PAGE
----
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Transactional vs Transformational



In the business world, transactional activities are common. For example, the business needs a pallet of supplies, they get a quote from a salesperson, order the supplies, pay for supplies and receive the supplies. The transaction is complete.


When it comes to hiring staff, it’s pretty much the same. The employer needs a sales clerk, they advertise the position, interview various candidates, hire the person, and the new employee starts working at the company. The transaction is complete. Right? Wrong.


That was the old way of hiring and interacting with employees and quite frankly, it just doesn’t work anymore. You may get warm bodies to respond to the ad and even show up for the interview, they may even accept the position, but if you want to keep them, you have to drop the transactional day to day mentality and think transformational.


You must ask yourself, how will the job, the company or the organization change the lives of its employees? Is the work rewarding, enjoyable, and does it provide benefits that workers today want? Is the organization inclusive and can people bring themselves to work?


I have to admit that I have used traditional transactional employment practices for most of my career. As an employee, my goal was to “fit in.” That meant dressing like everyone else, speaking like everyone else and doing the same kinds of social activities, all in the hopes of advancing my career. It worked and today, I am the one setting the standards.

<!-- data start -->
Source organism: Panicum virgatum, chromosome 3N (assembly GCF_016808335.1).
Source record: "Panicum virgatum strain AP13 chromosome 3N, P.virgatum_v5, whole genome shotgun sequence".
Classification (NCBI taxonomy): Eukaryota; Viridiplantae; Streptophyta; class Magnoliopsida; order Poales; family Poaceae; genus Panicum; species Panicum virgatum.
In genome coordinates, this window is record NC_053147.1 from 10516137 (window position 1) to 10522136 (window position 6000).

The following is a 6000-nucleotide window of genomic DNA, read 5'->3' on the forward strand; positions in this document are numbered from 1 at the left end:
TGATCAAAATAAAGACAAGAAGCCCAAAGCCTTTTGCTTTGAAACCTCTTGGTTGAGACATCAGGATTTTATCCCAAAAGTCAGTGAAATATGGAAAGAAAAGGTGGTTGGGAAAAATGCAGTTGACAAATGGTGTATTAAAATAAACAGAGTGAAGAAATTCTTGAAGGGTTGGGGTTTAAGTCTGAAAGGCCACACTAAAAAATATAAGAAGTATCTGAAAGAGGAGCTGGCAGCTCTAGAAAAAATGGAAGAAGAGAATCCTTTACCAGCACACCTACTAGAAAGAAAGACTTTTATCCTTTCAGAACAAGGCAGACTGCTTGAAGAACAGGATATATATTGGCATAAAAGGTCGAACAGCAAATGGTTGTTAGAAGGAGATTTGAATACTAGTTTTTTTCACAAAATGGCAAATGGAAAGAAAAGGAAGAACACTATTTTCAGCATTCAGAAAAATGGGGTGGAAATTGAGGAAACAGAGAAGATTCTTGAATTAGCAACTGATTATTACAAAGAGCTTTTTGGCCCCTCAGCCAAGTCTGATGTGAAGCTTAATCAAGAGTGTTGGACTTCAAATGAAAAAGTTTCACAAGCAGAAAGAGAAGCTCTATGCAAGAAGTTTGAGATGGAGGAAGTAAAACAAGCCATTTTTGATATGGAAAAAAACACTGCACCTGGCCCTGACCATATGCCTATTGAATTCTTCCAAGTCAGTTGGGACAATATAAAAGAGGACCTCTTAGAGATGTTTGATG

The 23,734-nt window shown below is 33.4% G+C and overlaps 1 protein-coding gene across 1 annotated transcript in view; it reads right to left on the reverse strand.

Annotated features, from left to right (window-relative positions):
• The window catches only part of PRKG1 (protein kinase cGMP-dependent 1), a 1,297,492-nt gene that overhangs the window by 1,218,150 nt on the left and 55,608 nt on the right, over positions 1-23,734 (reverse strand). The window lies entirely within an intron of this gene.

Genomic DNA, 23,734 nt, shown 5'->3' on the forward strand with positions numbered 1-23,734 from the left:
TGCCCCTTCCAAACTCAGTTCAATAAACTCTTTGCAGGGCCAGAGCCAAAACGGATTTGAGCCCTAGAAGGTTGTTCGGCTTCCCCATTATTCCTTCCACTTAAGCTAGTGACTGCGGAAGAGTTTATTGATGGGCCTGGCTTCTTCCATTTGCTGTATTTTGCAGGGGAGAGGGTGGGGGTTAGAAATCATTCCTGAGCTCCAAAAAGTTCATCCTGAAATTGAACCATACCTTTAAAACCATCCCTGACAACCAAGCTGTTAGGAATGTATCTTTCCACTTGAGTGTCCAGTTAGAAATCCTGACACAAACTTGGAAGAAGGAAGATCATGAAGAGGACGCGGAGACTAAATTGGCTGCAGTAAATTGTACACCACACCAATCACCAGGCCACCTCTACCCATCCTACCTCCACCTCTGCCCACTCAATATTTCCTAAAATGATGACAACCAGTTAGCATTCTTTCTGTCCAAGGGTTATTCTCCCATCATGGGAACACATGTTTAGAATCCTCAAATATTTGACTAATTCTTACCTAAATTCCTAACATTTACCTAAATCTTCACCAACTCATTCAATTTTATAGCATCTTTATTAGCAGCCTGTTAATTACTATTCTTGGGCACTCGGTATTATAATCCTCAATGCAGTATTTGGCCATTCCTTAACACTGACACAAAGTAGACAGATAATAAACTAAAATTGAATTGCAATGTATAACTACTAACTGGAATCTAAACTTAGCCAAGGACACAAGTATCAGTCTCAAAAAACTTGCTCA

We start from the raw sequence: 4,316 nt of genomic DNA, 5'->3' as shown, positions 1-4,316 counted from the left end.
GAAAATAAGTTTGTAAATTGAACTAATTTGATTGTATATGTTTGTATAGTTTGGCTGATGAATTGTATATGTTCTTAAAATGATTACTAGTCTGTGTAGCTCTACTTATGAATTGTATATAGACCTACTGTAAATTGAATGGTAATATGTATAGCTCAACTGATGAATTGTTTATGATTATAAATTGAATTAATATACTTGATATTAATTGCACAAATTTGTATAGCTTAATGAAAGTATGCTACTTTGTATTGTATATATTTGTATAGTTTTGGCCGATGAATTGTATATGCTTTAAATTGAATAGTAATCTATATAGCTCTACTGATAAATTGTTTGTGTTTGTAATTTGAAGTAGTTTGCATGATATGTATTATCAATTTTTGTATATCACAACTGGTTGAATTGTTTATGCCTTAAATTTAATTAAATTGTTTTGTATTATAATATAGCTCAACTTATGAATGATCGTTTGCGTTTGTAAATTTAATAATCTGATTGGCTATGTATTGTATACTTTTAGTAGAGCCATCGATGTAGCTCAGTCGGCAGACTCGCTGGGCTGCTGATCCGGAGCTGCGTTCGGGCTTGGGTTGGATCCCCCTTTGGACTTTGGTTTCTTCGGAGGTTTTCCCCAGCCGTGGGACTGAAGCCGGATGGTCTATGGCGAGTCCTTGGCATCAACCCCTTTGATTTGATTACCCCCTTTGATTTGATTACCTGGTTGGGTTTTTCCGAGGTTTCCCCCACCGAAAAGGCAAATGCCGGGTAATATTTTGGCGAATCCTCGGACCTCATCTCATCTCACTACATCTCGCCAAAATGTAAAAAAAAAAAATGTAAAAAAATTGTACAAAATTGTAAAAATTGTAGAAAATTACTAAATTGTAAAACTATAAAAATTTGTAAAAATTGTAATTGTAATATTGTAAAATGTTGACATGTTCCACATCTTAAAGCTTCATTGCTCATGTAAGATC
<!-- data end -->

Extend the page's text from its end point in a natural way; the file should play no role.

However, from listening to my employees, I've come to realize that times have changed. There was a time when I frowned upon administrative staff coming to work with purple or blue hair, or whatever was not a “normal” hair color. I also banned casual Fridays, in an effort to maintain a professional atmosphere.


As I began to ensure that my organization was inclusive, I was confronted with the fact that our policies were not very inclusive and my old way of thinking was not allowing my staff to be themselves, which in turn stifled their creativity. I re-established casual Fridays and staff can wear their hair however they like.


Of course, these are minor changes, but these minor changes are just part of a plan that is transforming how we engage with employees at Goodwill Industries of East Texas.


So many companies get sidelined in trying to implement diversity, equity and inclusion practices by being transactional instead of transformational. Being transactional in your DEI implementation is checking off the boxes ONLY.


It struck me recently when I observed how different everyone is in our office, from hair color to clothing styles, to personal beliefs, and yet how professional everyone approached their work. And, most importantly, how well we all work together.


Being transactional is counting the number of ethnicities, genders, etc. in the absence of seeking relationships with your staff. Building relationships with each other, makes room for true transformation. It is important to track your data and measure your success as a method of accountability, but that's just part of building a workplace that is inclusive and where workers feel like they belong.


When employees feel as though they are being seen, heard and respected, it brings about a feeling of transformation. No longer are they “just another employee.” They are important to the organization and the organization is important to them.







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